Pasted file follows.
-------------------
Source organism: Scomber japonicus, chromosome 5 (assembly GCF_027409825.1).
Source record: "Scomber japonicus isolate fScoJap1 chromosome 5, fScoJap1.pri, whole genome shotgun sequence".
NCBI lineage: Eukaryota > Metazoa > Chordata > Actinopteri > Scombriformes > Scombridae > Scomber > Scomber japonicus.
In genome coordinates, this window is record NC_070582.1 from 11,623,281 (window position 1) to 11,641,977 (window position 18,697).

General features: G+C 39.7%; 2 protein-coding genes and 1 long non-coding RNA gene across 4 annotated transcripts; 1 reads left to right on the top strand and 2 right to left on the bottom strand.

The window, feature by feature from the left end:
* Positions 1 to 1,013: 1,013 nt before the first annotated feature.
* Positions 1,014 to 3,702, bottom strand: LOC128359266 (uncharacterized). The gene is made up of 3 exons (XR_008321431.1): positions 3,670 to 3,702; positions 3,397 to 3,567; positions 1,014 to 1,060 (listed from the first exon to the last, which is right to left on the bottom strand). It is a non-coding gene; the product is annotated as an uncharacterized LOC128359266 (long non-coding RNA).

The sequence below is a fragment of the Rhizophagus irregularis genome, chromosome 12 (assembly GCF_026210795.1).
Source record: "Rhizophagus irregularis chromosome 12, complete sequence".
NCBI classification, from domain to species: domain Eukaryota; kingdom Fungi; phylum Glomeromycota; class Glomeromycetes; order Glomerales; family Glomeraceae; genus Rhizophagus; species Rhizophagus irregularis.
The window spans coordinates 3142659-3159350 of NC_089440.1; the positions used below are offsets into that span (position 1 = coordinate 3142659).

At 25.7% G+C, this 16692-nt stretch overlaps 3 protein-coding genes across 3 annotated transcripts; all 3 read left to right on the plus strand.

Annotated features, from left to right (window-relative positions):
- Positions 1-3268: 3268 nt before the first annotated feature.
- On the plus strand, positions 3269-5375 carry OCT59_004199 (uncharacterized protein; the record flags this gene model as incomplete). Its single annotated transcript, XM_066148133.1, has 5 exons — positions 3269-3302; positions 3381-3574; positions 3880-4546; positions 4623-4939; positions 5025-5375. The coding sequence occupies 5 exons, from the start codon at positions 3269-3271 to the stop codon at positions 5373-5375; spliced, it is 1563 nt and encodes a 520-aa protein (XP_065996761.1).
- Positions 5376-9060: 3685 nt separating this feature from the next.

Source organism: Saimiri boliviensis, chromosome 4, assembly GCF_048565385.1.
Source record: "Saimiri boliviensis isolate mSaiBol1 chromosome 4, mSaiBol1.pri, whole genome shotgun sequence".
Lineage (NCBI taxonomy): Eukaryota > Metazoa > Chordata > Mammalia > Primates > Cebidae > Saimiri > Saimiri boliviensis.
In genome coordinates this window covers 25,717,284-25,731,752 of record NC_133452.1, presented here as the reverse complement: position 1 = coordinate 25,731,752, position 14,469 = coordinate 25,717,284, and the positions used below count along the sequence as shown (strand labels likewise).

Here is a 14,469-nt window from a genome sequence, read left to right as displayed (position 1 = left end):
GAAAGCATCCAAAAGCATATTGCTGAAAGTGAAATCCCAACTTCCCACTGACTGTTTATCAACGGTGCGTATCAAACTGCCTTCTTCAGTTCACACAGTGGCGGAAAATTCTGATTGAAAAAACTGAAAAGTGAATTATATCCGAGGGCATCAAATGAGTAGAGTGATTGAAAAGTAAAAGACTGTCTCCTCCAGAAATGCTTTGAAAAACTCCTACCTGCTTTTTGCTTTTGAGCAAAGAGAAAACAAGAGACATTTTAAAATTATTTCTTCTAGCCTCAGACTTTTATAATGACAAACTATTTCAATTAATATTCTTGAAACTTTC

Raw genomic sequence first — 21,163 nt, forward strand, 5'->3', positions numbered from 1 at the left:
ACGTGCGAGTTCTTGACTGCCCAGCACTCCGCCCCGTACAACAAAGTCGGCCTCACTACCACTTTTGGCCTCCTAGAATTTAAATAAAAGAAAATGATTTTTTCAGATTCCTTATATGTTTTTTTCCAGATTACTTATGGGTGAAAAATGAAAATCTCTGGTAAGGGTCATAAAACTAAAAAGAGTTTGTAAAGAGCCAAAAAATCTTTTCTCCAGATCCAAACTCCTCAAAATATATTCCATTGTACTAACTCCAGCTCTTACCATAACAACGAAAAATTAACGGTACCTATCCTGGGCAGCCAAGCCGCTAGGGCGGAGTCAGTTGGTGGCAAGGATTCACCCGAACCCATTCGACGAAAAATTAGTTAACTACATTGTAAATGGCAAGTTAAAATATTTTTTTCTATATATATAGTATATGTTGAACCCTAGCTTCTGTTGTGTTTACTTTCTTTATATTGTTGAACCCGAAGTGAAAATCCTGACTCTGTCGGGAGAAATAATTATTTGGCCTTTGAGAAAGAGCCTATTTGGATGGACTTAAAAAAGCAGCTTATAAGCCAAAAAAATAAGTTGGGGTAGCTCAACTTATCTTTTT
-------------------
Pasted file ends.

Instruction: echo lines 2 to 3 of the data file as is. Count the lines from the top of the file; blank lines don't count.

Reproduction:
Source record: "Scomber japonicus isolate fScoJap1 chromosome 5, fScoJap1.pri, whole genome shotgun sequence".
NCBI lineage: Eukaryota > Metazoa > Chordata > Actinopteri > Scombriformes > Scombridae > Scomber > Scomber japonicus.